The role of climate forecasts in early warning systems for harmful algal blooms that impact human health

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Tuesday, 19 January 2010: 11:20 AM
B301 (GWCC)
Stephanie Moore, NOAA's West Coast Center for Oceans and Human Health, Seattle, WA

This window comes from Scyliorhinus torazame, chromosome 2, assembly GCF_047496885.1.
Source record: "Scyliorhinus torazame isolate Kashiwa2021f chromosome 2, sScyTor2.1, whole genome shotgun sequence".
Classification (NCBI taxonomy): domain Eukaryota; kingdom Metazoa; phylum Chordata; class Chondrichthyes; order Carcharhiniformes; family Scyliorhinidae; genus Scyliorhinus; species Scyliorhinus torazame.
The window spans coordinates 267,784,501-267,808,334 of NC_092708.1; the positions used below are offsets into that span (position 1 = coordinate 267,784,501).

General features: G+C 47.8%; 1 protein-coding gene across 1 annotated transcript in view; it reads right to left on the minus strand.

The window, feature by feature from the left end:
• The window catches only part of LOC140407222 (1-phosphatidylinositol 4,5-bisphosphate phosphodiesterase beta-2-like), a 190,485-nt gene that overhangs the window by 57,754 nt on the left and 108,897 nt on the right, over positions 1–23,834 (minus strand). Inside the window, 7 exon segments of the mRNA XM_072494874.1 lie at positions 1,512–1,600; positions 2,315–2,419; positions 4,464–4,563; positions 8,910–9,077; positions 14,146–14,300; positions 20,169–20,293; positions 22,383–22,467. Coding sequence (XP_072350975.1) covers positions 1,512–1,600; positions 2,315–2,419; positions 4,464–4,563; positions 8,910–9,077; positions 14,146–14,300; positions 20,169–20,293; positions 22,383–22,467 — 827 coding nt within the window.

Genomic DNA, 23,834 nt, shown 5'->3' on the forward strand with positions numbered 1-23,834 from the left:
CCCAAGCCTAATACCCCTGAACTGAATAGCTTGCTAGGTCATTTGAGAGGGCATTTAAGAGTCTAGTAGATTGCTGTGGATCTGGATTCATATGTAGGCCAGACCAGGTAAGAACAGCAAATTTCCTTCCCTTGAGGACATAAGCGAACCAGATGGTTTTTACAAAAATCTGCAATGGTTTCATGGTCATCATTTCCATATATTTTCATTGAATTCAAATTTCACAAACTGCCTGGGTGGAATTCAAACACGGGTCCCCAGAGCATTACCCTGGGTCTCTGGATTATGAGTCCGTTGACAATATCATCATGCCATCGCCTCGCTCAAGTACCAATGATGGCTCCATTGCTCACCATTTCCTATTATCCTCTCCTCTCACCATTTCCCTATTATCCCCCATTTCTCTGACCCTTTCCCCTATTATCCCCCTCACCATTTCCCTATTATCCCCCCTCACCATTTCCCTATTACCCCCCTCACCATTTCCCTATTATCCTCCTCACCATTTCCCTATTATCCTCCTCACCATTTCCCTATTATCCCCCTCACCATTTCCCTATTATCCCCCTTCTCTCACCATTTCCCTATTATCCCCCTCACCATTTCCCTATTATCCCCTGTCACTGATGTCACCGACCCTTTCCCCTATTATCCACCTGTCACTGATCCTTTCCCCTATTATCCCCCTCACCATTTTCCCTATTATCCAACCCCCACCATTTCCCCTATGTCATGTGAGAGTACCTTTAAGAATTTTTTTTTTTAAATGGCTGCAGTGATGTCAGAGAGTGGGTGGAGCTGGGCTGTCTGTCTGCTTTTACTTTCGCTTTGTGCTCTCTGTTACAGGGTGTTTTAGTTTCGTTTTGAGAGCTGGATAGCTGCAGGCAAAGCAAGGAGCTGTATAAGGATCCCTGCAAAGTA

Harmful algal blooms (HABs) are natural phenomena caused by the proliferation of algae. Many produce toxins that accumulate in fish and shellfish and cause illness or death in humans if consumed. Increasingly, local and large-scale climate processes are being recognized as important factors in (1) creating oceanographic conditions that are favorable for the growth and development of toxic HABs, and (2) transporting HABs and/or their toxins to coastal regions where they can contact humans. It is not surprising then that climate forecasts are critical components in a variety of early warning systems that are currently being used to assess the risk of HAB events. The timescale of climate forecasts determines the management options that are available to state health officials and resource managers. For HABs with strong links to large-scale climate patterns, such as El Niņo, advanced warning of up to a few seasons is afforded by long range climate forecasts. This allows health officials to issue advisories and plan targeted monitoring efforts for the coming bloom season. Other HAB early warning systems rely on shorter term weather forecasts, such as wind speed and direction. In this instance, health officials have a matter of days to alert coastal communities and prevent the harvesting and consumption of contaminated seafood. This talk will discuss the role of climate forecasts in some operational HAB early warning systems in the U.S. and present new research linking long-term climate patterns to increased shellfish toxicity due to HABs in Puget Sound, Washington State.